Companies continue to embrace the back-to-basics strategy, and investors seem to think that it is paying off.
The CIO Forum: The Changing Face of Energy I.T.
Budgets are expected to increase, even as new IT challenges present themselves.
have a huge maintenance follow-up if you wind up that way. So it’s a little higher first cost, but life cycle-wise it has a huge present value effect. So cost is one of the two chief drivers.
The other is aesthetics. We have these areas where for some good reason—it’s not run-of-the-mill—we need to do something out of the norm in terms of sagging or tensioning.
Fortnightly: What constitutes “out of the norm”?
MCW: Wisconsin has a lot of both federally and state-protected wetland forest, natural scenic areas that are at the very high end of environmental protection characteristics. In areas where we have to reduce visual impacts or the number of poles, we put increased span length. As an aside, our highest voltage in Wisconsin is about a 900-foot pole-to-pole span. With these exotic conductors we can get as much as 2,500 feet span-to-span, so you’ve cut the number of poles almost in half and the cost of the wires. You save money on the pole installation and the concrete installation, but the wire is significantly more expensive than a regular wire. That’s the tradeoff, but it also reduces both the number of poles, and this wire can be tensioned up quite a bit tighter, so that you get less sagging, less clearance requirement, less visual impact.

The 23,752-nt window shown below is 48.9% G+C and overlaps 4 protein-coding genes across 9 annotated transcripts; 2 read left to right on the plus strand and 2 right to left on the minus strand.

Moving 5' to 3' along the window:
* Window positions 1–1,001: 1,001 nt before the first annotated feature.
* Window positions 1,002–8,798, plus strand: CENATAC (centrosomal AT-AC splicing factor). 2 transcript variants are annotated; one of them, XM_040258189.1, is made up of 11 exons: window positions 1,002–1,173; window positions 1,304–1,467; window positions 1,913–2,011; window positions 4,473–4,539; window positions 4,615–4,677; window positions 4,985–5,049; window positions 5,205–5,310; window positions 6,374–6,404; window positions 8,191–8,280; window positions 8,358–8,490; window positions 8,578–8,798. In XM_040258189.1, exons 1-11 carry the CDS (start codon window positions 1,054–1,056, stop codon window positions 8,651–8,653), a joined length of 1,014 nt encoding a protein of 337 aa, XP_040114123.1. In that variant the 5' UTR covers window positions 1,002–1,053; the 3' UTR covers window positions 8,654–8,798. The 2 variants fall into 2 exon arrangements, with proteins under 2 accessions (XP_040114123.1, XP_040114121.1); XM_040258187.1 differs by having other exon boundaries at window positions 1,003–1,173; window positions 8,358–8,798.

Fortnightly: The company is coming up on its fifth anniversary. What have been the biggest changes that affect what you do during those five years?
MCW: Probably the biggest change is the recognition of the amount of highest-voltage interconnection we needed to make. We took over the [Arrowhead to Weston] project that was so controversial in Wisconsin from Wisconsin Public Service. That’s really increased our focus on construction. At the same time, the amount of new generation being sited in Wisconsin, though I suppose it was foreseeable in some ways, is a little more than any of us in the business expected. So the generation interconnection transmission has turned out to be just hugely capital intensive. And long projects—we’re talking 220 miles for Arrowhead, the projects to hook up the Green Bay company’s new coal generator at [Weston Four], about 100 total miles in the 345. There’s a big push in Wisconsin now, taking a look at the MISO regional market, to make sure Wisconsin isn’t disadvantaged in that. That’s got the potential to be another 200-mile extra high-voltage project.
So the sheer number of projects that have cropped up in the five years of existence looking at transmission-only, and finally getting to the needs of Wisconsin that have been accumulating for the last 20 years has caused us to focus more on construction and construction techniques and materials than we ever thought would happen. That’s been the biggest change in perspective at the company. We went from what we thought would be an operating company, which started that way—we’ve improved operations by any measure in terms of outages and operability—to now what is not only a top-class operating company but a first-class building company.
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